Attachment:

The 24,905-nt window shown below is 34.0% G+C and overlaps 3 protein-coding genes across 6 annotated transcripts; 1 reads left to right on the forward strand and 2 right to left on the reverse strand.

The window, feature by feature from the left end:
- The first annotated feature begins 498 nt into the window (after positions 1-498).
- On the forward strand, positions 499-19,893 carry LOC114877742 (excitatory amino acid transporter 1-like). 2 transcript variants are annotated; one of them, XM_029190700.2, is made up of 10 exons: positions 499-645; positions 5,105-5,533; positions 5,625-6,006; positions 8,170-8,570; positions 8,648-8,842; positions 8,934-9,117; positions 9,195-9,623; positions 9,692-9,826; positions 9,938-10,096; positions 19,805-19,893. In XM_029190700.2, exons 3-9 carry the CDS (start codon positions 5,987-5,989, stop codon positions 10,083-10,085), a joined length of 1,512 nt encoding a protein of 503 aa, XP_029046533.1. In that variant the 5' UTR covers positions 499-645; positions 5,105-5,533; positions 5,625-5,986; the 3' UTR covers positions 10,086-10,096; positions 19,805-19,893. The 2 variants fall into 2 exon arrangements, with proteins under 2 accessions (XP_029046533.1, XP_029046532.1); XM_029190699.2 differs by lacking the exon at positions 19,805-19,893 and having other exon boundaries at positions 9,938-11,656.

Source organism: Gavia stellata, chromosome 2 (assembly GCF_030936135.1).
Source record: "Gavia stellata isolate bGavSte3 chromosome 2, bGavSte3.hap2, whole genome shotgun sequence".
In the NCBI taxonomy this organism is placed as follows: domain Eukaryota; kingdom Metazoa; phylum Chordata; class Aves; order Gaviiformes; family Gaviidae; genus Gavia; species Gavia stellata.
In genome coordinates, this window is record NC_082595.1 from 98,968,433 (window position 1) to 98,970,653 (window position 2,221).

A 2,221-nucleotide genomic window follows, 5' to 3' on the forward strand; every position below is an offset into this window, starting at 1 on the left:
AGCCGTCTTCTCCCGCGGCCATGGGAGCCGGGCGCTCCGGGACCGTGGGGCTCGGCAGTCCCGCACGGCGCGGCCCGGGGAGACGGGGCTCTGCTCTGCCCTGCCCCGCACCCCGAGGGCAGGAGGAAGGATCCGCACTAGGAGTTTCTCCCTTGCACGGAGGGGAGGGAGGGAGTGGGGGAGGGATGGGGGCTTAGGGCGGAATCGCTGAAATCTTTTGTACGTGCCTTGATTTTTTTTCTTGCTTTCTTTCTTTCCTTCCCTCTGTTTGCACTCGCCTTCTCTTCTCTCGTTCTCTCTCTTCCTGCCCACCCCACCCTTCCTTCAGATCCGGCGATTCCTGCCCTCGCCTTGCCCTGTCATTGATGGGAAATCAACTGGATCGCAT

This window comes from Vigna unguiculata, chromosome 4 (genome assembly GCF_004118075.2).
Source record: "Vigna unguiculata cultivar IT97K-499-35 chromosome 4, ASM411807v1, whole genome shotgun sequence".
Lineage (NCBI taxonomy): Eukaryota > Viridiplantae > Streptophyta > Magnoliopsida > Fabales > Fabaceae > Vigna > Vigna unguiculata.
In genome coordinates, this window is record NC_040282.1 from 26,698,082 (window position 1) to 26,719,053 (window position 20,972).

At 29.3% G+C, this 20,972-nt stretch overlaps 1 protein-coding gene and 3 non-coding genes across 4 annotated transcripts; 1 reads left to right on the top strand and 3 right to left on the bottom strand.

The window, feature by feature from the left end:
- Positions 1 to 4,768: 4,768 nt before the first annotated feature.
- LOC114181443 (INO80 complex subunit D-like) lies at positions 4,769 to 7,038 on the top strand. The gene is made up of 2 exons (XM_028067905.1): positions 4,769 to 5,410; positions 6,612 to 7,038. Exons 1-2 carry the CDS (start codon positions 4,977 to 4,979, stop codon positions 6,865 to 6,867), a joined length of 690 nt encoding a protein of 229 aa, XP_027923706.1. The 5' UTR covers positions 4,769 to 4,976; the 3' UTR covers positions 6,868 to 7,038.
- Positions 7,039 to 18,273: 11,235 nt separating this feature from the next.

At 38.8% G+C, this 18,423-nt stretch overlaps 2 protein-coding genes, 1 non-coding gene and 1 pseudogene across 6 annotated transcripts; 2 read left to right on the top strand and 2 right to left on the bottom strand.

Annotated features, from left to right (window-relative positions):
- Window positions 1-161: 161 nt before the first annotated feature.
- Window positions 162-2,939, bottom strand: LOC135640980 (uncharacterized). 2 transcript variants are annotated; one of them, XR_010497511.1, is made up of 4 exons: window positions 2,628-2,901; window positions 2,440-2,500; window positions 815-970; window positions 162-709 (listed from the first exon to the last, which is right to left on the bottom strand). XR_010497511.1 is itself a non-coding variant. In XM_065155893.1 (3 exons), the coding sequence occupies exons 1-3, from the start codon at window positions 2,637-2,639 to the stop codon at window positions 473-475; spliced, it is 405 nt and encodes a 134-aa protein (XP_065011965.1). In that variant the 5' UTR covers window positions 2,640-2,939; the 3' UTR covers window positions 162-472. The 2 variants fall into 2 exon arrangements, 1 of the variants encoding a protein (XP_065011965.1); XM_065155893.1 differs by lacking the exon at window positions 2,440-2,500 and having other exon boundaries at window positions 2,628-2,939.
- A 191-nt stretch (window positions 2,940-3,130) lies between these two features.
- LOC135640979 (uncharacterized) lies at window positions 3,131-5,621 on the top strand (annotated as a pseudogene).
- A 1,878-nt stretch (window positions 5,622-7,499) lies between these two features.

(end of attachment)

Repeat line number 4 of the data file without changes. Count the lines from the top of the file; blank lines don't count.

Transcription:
- On the forward strand, positions 499-19,893 carry LOC114877742 (excitatory amino acid transporter 1-like). 2 transcript variants are annotated; one of them, XM_029190700.2, is made up of 10 exons: positions 499-645; positions 5,105-5,533; positions 5,625-6,006; positions 8,170-8,570; positions 8,648-8,842; positions 8,934-9,117; positions 9,195-9,623; positions 9,692-9,826; positions 9,938-10,096; positions 19,805-19,893. In XM_029190700.2, exons 3-9 carry the CDS (start codon positions 5,987-5,989, stop codon positions 10,083-10,085), a joined length of 1,512 nt encoding a protein of 503 aa, XP_029046533.1. In that variant the 5' UTR covers positions 499-645; positions 5,105-5,533; positions 5,625-5,986; the 3' UTR covers positions 10,086-10,096; positions 19,805-19,893. The 2 variants fall into 2 exon arrangements, with proteins under 2 accessions (XP_029046533.1, XP_029046532.1); XM_029190699.2 differs by lacking the exon at positions 19,805-19,893 and having other exon boundaries at positions 9,938-11,656.